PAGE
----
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  • Writer's pictureMichael Laxer

17 panoramic photos of Soviet Donetsk 1973

Known then as Yuzovka, Donetsk at the time of the revolution was a mining city with a population of just over 50,000. After the triumph of socialism the city (called Stalino in the 1930s) went through dramatic expansion and by 1941 was a much larger industrial city with a population of around 500,000.

As happened in places across the USSR due to the devastation of the war, by 1945 only 175,000 remained in a city that was largely destroyed.

The city rose again after the victory and by the time this folder of panoramic city views was issued in 1973 it had grown to just over 850,000 and was an important administrative, cultural, educational and industrial centre.

The images here consist primarily of streetscapes which are our favourite type as they really work to bring the time and place to life.

Shots of spots like the Monument to the Victims of Fascism, Lenin Ave., buses and a housing complex on Artem Street, the colourful railway station, the circus building and many others make this a real standout.

We have also included some information about the city and region taken from the one-volume encyclopedia of Soviet Ukraine that was published in 1969.

TEXT 1969:

Donetsk Region occupies the south-eastern part of the Ukraine. It borders on the Sea of Azov on the south. Area: 26,500 sq km; population (Jan. 1st, 1968): 4,909,000 (4,335,000 urban, 574,000 rural). The administrative seat is the city of Donetsk (855,000). Other big cities are Makiyivka, Zhdanov, Horlivka, Kostyantinivka. The Donetsk Ridge (altitude up to 350 m) and the Azov Heights run through the region. There are large deposits of coal (Donets Basin), rock salt, refractory clays and other minerals. The principal river is the Siversky Donets. The Siversky Donets-Donbas Canal is of great importance for water supply. The soils are mainly chernozems; the vegetation is of the steppe type.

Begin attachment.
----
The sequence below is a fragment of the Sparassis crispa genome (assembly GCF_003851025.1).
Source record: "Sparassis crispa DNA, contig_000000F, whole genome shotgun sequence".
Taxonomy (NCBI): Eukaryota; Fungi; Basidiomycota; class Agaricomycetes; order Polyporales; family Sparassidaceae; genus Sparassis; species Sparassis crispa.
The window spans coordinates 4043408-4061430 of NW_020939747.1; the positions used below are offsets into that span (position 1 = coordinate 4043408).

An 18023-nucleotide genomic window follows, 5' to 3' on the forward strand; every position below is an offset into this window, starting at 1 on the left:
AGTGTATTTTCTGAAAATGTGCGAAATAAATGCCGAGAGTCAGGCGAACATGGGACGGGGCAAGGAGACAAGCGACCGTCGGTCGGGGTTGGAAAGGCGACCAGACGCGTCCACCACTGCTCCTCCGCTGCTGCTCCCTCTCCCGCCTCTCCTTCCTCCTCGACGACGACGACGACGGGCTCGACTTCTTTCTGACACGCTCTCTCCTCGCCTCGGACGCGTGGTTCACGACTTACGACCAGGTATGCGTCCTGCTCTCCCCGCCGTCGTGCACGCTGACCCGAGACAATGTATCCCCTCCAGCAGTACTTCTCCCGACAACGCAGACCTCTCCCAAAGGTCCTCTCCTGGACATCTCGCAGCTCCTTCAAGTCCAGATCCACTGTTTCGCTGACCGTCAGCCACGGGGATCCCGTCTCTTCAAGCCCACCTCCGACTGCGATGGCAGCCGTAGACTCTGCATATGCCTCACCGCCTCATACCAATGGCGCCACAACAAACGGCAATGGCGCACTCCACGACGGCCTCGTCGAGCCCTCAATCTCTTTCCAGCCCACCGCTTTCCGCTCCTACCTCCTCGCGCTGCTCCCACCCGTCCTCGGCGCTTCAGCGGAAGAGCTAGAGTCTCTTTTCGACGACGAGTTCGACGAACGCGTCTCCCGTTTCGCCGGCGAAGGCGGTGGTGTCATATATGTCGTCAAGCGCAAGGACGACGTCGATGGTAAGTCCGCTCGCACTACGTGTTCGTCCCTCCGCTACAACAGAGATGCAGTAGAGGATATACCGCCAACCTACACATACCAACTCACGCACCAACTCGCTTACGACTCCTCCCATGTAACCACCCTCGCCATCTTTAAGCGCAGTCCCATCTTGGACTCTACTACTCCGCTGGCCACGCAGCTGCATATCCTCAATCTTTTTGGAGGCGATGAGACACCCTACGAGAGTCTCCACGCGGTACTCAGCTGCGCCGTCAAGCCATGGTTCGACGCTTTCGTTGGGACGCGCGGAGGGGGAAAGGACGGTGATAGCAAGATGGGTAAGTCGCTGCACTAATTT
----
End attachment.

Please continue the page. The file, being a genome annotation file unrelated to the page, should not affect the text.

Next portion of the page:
The region is an important industrial district, possessing over 170 highly mechanized coal mines, big metallurgical and coke-and-chemical plants, heavy machinery works, building materials plants, high-capacity thermal stations, etc. In the central, industrial part of the region farming is of the suburban type (vegetable farms, dairy-meat cattle breeding); in the south, grain farming predominates. The region has the densest network of railways and motor highways in the Ukraine and the seaport of Zhdanov.

Functioning in the region are the Donetsk branch of the Academy of Sciences of the Ukrainian S.S.R. with research institutes, eight higher educational institutions, including Donetsk University, 79 special secondary schools. six museums and a planetarium. There are four state theatres in the region, one of them the opera house in Donetsk, and many amateur theatres and other arts organizations of workers.

There are branches of the unions of writers. journalists and artists of the Ukrainian S.S.R. Monuments have been erected in Donetsk Region to the revolutionary Artem (F. Sergeyev) in Artemovsk, to Taras Shevchenko in Donetsk, to the famous miner M. Mazai, executed by the Hitlerites in Zhdanov and others.

Donetsk Circus Building

Railway Station

Monument to the Victims of Fascism

Artem Street

Lenin Avenue and the Kalmius Embankment

Building of the Regional Committee of the Ukrainian Communist Party and the Regional Soviet

Lenin Monument

The "Miner" Hotel and Conference Hall

Radyanska (Soviet) Square

Entrance to Shcherbakov Park

Institute of Traumatology and Orthopedics

Stadium of the Locomotive Sports Club

Apartment Houses on Lenin Avenue

Apartment Complex on Lenin Avenue

For a look at the remarkable story of Soviet housing construction see: A look at Soviet housing policy & philosophy, 1982 (

By the Kalmius River

Shcherbakov Park

Building of the City Committee of the Ukrainian Communist Party and the City Soviet



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